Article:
I can say with certainty it was no later than ’85 and most likely earlier by about a year. It was not my first month on the job, so while I was there earlier I can’t say just which month of which year that discussion happened. IIRC it was about 6 months to a year later he got early evaluation silicon to play with and felt it was inadequate to the projected needs (likely the MMU issue you mentioned) but was still enthusiastic about it and pitched that this was just the first iteration of a design life cycle. Then some long cycle of him working with them on development goals happened and I was busy doing Cray stuff and not paying much attention.

    When Apple got the silicon they wanted the Newton won the internal competition and Magic Crystal was “canned”. The Engineer who thought it up got permission to take the idea and run, and formed General Magic. Then a couple of years later Apple did another round of layoffs and I “laid myself off” and went to General Magic as a Director of I.T. for a couple of years.

    I can likely consult some old copy of my resume to get it down to start months at each company and narrow it even more, but I don’t see where that’s particularly helpful. My only point was that I’d been aware of the ARM chip from the start, whenever that was, and that the folks at Apple had an early adopter involvement with it and with the development of it.

    Sidebar on the Cray:

    It was bought to develop a CPU chip set for Apple. That was why I was in the group that did CPU stuff. The “high concept” was to simulate the chip instruction set on the Cray so you could do all the software development work before you had silicon. This would give about a 3 year earlier time to market than any competition. We did, in fact, achieve that technical goal. At one point we had the worlds largest PC – Personal Cray ;-) as it had a Gigabit network on it to (serial number 1) a frame buffer for full motion 3-D animation (we used a Mac to encode the mouse… yes, we put a mouse on the Cray ;-)

    The project eventually got killed just months from silicon (IMHO for stupid internal political reasons) by an “Apple Fellow” who’s only claim to fame seemed to be killing things that he could kill. We had the software layer running, we had the chip instruction set done and coded and transistor /gate design done, all we needed to do was the layout of traces / masking and fab. When killed, some of the instruction set design work went on to become part of the Power PC chip design. This added about 4 years to the eventual ship date and completely blew the time-to-market advantage, so instead of a world dominating system that was more than a Silicon Graphics workstation in performance at the price of a PC, it was “just another Mac”… but so it goes.

    It was rather neat to be running a new OS build with an application layer on a simulated chip set on a Cray. I can now do roughly the same things (application layer graphics) on real silicon on my Raspberry Pi. The simulated chip set was to be 4 cores at a time when most folks only had one in their designs, and with a performance level way ahead of everyone else at the time, at about 400 M-Flop, but that now is easily found on a cheap SBC. It is all about time-to-market, which was the high concept… What Silicon Graphics could sell for $Tens of $Thousands Apple intended to sell for about $4000 and you can now buy for $40. Get time-to-market early, you rake in the extra bucks. Be late, you take in about the cost of a dinner out… Had Apple done the ‘reduce to silicon’ they would have taken most of the business of Sun on desktop workstations and Silicon Graphics and a few others. Oh Well…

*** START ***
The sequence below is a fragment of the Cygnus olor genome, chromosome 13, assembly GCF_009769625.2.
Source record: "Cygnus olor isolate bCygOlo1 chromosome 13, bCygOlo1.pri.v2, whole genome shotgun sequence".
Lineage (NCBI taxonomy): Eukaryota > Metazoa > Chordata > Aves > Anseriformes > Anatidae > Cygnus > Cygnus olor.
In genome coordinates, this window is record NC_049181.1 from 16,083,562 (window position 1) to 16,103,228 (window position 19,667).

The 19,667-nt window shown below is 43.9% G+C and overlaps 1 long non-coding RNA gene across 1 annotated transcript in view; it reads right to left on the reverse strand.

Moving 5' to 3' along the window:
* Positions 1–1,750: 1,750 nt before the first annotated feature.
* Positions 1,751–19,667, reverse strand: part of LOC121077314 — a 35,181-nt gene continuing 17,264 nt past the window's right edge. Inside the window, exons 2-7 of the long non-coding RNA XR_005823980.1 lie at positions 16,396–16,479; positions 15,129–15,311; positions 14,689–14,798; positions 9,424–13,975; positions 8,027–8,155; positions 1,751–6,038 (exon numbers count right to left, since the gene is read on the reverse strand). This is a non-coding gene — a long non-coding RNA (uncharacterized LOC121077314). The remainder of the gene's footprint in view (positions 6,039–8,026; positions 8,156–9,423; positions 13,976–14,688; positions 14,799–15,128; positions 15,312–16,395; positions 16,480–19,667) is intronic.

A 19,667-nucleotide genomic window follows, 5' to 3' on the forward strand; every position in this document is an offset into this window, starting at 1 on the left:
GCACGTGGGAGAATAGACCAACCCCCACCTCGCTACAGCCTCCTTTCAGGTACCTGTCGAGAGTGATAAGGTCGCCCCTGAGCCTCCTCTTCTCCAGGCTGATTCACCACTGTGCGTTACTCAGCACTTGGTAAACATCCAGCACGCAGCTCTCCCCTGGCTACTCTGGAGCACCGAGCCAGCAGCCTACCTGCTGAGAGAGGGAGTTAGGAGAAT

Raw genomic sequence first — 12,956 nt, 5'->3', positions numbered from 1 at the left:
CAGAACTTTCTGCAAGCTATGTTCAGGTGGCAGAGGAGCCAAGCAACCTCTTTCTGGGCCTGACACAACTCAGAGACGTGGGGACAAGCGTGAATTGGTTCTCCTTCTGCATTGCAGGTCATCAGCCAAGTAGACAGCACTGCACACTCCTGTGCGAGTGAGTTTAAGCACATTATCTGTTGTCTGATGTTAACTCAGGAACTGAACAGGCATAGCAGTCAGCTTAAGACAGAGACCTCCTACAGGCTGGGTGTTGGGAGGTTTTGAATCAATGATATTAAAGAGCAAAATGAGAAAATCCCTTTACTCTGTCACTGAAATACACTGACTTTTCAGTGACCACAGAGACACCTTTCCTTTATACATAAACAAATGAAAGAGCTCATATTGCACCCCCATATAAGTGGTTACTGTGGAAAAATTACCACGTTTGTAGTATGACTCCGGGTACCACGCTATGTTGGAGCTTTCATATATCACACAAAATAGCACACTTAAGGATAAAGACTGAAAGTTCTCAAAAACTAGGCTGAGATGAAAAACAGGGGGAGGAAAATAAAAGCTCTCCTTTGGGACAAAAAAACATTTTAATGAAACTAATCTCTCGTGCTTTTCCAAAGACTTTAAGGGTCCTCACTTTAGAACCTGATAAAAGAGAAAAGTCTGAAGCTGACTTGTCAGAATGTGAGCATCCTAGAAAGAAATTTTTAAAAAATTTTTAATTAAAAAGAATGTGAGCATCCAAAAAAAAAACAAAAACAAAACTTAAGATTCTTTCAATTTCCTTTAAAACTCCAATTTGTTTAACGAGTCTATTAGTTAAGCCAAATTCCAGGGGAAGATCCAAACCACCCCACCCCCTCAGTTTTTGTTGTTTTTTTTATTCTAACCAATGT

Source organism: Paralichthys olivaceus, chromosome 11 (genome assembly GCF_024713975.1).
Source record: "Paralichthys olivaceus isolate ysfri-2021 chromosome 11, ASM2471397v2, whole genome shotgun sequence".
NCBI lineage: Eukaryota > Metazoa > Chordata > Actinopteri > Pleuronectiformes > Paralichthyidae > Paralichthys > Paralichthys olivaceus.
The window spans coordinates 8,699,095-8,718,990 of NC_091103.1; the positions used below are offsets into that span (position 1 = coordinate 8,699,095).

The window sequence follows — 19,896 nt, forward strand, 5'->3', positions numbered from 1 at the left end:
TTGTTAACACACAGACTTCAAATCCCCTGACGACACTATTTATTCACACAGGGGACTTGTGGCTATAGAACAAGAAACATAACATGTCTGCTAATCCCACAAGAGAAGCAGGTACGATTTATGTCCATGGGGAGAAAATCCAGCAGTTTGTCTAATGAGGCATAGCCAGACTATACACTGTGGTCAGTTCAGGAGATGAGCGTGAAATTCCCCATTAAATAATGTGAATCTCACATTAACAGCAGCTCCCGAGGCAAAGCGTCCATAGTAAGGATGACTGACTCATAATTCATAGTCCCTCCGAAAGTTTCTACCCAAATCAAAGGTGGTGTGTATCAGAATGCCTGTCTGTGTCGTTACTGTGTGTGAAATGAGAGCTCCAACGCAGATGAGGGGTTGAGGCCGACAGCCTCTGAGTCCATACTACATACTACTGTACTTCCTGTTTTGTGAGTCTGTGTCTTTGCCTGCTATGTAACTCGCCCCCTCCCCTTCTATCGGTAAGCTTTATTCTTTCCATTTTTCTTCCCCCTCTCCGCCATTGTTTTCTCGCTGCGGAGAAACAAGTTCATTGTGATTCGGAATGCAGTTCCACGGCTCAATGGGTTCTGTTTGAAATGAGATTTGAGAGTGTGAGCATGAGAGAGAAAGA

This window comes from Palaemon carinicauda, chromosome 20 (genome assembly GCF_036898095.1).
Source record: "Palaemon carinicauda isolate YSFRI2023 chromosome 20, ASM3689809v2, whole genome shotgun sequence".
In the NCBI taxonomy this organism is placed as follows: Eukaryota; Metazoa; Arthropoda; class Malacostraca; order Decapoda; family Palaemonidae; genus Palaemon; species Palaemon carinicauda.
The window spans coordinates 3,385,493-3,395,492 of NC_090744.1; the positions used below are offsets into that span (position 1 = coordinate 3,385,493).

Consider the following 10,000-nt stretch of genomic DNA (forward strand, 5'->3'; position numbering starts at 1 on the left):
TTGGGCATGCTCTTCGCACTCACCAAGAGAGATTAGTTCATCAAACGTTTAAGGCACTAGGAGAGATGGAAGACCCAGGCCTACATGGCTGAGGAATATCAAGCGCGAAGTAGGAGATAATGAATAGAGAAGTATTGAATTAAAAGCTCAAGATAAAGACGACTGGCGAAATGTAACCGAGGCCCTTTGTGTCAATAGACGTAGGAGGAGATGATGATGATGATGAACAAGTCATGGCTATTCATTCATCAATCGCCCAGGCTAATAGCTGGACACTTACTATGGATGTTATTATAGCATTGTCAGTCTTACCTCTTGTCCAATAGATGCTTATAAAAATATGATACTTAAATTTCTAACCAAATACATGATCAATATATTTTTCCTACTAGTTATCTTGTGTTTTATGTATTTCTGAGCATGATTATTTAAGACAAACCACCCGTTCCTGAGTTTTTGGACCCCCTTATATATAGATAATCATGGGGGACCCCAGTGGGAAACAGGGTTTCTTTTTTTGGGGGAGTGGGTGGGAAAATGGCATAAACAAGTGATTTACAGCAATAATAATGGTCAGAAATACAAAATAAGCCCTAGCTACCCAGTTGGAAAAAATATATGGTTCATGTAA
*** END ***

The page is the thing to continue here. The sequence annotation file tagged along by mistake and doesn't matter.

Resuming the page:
Now the time of the hot desktop is pretty much over. The line of performance needed for that level of task has moved down scale into the cheap desktop PC and is headed for the world of even cheaper ARM chips with multiple cores. 6 to 8 are now available in the $60 range SBCs That will take over the laptop just as they (ARM chips) took over phones & tablets earlier. Then the desktop / tower will fall to Moore’s Law side effects as ever less $$ are needed for that level of performance. Even high end gaming stations are approaching photo-realistic video and once you have that, you don’t really need much more computes. But they will be the last to flip (of the desktops). So maybe in the really long run it was OK that Apple dumped the hot desktop concept for the iPhone…

    Hopefully that all clarifies enough on the timing of things.

    UPDATE:
    https://en.wikipedia.org/wiki/ARM_architecture#Acorn_RISC_Machine:_ARM2

    In the late 1980s Apple Computer and VLSI Technology started working with Acorn on newer versions of the ARM core.

    That roughly fits the timeline I remember. A year of discussion & getting the first test sample evaluated, then about another year of discussing what was desired, then the “working together officially” project approval at about 1987-88 ish and things moved from “one guy with a contact” to formal project with product ideas…

    https://en.wikipedia.org/wiki/Apple_Newton

    “Apple started developing the platform in 1987 and shipped the first devices in 1993.”

    Which is also about what I remember. ARM chip discussed & evaluated a couple of years, then Newton guys were told they could get what they wanted done and it became a project about the same time the formal relationship started.

  6. Taz says:

    Can you provide insight as to how Intel was “surprised” by spectre? Or were they surprised?

  7. jim2 says:

    Microsoft has a new open source project — Project Mu. This is the company’s open-source release of the Unified Extensible Firmware Interface (UEFI) core which is currently used by Surface devices and Hyper-V.

    https://it.slashdot.org/story/18/12/20/1457229/microsoft-announces-project-mu-an-open-source-release-of-the-uefi-core